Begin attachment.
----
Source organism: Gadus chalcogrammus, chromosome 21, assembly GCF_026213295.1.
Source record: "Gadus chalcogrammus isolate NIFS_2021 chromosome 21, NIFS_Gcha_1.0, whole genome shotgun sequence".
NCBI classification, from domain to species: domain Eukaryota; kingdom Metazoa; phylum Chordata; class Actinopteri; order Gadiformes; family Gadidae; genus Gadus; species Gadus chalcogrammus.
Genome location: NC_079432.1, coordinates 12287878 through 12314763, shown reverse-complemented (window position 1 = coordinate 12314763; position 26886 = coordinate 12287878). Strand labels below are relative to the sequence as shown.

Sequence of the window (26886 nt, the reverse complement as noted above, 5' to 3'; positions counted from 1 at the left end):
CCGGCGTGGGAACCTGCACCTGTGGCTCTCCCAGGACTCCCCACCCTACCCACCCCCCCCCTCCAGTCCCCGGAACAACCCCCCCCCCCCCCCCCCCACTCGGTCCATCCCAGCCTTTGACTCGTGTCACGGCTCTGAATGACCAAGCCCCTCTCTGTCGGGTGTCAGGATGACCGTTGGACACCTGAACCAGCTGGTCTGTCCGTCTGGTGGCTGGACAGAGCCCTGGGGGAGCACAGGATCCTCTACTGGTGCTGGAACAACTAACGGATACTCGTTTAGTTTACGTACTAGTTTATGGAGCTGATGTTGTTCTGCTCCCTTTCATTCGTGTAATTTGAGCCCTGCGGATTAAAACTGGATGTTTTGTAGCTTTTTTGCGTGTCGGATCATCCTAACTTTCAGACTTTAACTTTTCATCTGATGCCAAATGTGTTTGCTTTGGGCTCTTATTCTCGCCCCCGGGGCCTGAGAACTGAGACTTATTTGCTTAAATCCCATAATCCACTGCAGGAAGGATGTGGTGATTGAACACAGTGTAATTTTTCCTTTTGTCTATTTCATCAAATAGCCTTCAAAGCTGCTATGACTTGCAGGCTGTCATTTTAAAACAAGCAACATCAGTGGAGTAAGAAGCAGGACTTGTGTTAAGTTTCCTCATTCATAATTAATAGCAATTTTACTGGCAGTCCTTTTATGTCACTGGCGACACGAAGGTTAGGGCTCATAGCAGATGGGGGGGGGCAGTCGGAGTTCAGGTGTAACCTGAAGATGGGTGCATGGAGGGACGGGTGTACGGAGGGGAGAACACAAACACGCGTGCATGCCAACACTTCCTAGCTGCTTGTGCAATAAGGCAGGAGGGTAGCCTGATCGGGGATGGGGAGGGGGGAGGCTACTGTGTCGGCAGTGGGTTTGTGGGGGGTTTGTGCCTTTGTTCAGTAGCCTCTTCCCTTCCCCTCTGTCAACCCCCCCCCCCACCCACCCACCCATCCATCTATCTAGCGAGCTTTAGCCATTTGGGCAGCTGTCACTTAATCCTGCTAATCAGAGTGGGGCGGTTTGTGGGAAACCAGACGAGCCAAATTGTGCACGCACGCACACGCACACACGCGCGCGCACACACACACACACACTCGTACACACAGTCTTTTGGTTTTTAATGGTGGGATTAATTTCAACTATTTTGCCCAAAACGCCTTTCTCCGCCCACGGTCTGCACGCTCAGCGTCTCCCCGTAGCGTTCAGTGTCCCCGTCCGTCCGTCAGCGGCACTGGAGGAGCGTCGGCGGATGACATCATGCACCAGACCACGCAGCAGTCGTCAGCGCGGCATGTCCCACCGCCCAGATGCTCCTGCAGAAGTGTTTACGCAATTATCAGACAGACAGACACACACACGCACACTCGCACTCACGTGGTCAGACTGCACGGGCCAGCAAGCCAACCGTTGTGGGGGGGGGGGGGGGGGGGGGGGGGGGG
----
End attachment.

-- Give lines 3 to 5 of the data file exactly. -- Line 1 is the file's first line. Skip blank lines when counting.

NCBI classification, from domain to species: domain Eukaryota; kingdom Metazoa; phylum Chordata; class Actinopteri; order Gadiformes; family Gadidae; genus Gadus; species Gadus chalcogrammus.
Genome location: NC_079432.1, coordinates 12287878 through 12314763, shown reverse-complemented (window position 1 = coordinate 12314763; position 26886 = coordinate 12287878). Strand labels below are relative to the sequence as shown.

Sequence of the window (26886 nt, the reverse complement as noted above, 5' to 3'; positions counted from 1 at the left end):